Marco Roth of n+1 magazine has an essay about the future of books that may or may not have anything to say. It is impossible to tell, because it is written in the absurdly grating literary/arbitrary second person. It begins:
Much of your life is now spent traveling along the American Northeast, from Baltimore to Boston.
Well, not now, but 15 or 20 years ago, OK.
It goes on, though (“You live, after all, within a matrix of ‘planned obsolescence’ "), and on, till it works its way around to possibly the worst second-person sentence in the history of American letters:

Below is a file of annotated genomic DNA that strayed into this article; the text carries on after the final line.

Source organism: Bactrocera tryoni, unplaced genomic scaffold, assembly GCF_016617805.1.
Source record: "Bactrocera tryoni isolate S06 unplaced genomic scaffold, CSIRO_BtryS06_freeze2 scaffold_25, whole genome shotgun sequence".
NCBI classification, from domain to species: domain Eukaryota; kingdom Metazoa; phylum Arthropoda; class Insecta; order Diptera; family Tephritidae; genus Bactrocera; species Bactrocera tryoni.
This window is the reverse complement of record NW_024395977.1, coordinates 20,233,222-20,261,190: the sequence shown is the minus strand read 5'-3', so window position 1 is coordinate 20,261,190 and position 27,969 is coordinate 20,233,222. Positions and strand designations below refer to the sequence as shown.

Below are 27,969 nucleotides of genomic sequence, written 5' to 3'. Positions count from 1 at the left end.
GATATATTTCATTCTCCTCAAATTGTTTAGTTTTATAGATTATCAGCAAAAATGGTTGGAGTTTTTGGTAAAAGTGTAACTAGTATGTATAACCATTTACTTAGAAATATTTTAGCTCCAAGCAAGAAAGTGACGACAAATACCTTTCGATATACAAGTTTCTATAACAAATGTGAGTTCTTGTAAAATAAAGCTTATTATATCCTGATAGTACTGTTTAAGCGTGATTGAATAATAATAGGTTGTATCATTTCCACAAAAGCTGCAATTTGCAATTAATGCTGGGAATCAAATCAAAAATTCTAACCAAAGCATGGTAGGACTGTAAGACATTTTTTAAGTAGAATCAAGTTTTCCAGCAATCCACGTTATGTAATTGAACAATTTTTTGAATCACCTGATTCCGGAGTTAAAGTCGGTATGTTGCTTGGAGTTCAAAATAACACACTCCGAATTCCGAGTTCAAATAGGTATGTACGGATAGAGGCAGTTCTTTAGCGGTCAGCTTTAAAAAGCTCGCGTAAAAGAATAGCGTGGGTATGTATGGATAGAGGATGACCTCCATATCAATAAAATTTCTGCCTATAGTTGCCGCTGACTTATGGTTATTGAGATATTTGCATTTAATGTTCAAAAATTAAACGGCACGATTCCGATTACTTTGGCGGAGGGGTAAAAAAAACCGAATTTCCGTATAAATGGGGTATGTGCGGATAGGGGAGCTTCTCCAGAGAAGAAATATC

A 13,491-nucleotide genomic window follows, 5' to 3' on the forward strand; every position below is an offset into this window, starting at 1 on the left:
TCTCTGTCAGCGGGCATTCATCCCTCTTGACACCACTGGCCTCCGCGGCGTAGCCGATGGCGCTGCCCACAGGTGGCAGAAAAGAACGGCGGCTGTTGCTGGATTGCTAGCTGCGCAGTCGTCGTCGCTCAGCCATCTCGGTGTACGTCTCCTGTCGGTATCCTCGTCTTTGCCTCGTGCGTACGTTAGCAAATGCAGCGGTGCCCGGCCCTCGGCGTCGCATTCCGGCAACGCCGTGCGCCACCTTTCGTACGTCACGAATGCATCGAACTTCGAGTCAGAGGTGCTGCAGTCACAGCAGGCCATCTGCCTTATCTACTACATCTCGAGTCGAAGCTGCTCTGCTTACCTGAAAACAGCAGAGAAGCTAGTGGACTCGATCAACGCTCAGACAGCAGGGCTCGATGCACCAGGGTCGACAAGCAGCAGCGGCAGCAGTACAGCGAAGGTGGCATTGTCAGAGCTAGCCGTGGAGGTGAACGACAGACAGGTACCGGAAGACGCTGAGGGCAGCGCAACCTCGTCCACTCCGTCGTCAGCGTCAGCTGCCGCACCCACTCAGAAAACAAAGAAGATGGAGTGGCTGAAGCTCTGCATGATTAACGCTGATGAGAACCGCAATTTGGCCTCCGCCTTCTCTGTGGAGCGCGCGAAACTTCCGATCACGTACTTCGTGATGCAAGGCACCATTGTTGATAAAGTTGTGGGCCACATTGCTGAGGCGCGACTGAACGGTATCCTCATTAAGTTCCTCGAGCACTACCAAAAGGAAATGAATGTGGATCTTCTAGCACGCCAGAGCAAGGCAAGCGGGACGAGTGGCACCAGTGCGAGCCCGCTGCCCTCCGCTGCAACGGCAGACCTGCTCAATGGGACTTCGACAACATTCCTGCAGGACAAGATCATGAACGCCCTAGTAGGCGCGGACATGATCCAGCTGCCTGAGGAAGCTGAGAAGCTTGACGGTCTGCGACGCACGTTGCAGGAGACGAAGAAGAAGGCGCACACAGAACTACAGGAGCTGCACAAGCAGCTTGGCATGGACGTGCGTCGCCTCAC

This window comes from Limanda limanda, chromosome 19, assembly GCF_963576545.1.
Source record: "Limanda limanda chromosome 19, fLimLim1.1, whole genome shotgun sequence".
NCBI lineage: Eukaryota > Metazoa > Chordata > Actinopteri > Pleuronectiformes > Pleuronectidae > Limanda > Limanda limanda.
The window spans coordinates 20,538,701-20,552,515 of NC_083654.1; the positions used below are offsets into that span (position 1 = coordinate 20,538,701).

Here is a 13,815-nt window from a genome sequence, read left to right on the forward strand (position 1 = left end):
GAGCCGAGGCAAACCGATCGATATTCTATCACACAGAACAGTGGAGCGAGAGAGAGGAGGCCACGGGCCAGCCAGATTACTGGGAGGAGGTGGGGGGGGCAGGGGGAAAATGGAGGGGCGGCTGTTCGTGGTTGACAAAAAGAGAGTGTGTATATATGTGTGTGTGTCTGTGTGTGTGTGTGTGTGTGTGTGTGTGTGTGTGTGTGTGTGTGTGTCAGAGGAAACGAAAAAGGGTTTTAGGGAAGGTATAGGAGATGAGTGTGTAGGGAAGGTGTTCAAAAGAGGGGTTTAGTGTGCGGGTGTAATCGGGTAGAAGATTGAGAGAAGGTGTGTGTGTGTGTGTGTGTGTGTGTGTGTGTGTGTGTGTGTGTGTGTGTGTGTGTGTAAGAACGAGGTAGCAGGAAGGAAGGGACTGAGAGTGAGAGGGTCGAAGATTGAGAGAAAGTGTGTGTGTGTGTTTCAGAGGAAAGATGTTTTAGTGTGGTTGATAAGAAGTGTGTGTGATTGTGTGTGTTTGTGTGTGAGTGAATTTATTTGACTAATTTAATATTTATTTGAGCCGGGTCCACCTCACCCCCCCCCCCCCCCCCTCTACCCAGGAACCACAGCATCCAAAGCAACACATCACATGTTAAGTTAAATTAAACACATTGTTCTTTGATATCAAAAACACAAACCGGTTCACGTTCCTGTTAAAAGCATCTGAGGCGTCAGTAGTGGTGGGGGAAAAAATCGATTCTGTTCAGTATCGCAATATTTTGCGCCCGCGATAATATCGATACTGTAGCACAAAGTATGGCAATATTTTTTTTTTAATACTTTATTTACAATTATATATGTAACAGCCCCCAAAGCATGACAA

Then, one day, you forget when or who or how since it’s now a pounding conventional wisdom, but maybe it was at the University of Pennsylvania, an implacably utilitarian place where you taught for a semester, in any case someone suggested that these people mostly wrote the way they did because of the printing technologies available to them.
Penn? What the heck was I thinking when I wrote that? Oh, I didn’t write it. “I” did. Meaning some other dude.
Here’s a writing technology, Marco Roth: shift-command-H. Find all, replace all. “You” with “me,” meaning me with you. Give it a shot. I’d love to hear what you have to say!